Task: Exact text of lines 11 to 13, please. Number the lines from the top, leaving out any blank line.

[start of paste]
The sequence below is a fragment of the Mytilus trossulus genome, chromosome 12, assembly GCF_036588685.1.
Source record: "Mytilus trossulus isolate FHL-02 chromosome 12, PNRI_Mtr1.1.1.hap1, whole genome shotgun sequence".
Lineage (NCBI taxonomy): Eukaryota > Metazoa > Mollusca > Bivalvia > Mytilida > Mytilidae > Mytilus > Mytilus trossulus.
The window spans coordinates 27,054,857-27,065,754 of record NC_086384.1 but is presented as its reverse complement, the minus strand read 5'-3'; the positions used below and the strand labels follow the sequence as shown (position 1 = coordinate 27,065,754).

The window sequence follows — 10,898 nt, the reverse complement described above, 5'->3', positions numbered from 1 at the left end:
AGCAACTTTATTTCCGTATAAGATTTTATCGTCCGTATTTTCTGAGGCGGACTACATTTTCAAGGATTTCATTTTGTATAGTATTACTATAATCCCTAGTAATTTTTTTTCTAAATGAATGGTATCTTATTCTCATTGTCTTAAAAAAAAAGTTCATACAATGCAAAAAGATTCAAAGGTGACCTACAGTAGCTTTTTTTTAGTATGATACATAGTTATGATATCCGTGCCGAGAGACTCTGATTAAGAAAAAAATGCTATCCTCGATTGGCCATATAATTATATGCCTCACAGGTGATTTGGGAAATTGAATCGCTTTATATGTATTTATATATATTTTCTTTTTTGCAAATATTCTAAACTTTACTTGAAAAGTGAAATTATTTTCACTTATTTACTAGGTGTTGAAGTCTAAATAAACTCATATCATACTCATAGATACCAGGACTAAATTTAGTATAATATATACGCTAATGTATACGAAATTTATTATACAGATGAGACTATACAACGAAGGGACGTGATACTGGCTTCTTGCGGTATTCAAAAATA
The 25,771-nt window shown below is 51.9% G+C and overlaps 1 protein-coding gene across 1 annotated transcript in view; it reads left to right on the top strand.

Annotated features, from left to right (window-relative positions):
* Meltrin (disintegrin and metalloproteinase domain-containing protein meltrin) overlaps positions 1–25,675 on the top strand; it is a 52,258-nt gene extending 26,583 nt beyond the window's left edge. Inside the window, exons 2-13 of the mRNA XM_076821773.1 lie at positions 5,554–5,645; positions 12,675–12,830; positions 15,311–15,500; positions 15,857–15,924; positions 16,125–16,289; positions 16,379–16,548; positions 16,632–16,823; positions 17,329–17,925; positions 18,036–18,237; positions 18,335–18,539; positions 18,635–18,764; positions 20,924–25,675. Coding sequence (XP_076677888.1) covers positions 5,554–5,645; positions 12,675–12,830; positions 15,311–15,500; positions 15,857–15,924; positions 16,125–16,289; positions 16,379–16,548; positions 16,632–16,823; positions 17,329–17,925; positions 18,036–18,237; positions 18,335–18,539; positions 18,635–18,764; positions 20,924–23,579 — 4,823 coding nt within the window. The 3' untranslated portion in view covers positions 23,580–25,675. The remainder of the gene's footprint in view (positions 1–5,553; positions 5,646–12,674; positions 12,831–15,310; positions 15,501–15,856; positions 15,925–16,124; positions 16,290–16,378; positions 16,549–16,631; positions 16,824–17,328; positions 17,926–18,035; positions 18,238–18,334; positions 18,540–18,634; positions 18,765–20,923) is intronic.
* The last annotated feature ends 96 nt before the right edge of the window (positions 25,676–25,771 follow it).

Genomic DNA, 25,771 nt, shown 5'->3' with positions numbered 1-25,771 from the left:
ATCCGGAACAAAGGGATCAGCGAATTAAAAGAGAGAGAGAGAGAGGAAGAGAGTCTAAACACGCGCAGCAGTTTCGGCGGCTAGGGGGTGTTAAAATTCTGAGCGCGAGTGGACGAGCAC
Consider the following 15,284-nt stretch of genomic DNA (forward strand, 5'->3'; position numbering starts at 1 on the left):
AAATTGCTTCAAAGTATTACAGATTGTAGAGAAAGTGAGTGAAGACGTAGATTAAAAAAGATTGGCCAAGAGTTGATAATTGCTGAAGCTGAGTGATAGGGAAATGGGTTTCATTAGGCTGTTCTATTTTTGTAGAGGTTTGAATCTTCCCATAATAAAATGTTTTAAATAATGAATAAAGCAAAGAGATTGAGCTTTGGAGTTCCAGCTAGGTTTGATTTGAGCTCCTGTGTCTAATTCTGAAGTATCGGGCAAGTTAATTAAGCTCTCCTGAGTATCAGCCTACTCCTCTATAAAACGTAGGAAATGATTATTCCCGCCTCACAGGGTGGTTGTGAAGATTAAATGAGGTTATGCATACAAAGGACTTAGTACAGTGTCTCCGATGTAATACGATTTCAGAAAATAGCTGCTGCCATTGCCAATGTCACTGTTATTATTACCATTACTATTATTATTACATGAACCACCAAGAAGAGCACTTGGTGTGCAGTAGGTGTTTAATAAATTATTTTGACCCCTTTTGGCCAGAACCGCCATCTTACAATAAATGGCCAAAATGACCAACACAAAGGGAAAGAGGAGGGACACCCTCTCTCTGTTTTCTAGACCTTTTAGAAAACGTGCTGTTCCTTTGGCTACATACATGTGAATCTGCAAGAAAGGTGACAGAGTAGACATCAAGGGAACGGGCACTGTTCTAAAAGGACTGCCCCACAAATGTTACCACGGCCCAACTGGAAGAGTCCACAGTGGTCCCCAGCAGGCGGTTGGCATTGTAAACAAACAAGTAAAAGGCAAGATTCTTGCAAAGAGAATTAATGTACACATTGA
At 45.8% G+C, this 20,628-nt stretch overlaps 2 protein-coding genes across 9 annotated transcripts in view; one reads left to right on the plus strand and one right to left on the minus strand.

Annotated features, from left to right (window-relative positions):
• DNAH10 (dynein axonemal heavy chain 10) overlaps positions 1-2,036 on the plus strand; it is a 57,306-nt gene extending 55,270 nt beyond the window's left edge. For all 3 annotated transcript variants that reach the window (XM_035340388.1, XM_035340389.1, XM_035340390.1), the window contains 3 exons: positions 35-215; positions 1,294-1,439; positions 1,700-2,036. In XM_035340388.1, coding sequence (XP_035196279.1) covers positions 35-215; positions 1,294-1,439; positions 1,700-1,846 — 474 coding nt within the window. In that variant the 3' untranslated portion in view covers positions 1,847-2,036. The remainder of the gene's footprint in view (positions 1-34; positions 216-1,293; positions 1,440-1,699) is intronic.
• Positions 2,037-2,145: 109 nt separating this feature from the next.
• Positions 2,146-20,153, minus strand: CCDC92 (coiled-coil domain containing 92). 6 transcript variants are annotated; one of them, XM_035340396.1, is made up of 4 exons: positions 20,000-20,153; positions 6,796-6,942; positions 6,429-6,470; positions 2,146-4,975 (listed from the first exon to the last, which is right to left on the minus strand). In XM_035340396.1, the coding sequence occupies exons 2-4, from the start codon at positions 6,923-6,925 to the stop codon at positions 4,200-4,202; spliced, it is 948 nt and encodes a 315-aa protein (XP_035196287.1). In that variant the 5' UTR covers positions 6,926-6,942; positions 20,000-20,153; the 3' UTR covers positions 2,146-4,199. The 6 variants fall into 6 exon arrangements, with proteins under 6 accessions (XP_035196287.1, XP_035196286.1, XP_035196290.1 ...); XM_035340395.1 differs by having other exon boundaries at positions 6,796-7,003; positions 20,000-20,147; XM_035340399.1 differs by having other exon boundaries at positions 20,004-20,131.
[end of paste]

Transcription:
Genomic DNA, 25,771 nt, shown 5'->3' with positions numbered 1-25,771 from the left:
ATCCGGAACAAAGGGATCAGCGAATTAAAAGAGAGAGAGAGAGAGGAAGAGAGTCTAAACACGCGCAGCAGTTTCGGCGGCTAGGGGGTGTTAAAATTCTGAGCGCGAGTGGACGAGCAC
Consider the following 15,284-nt stretch of genomic DNA (forward strand, 5'->3'; position numbering starts at 1 on the left):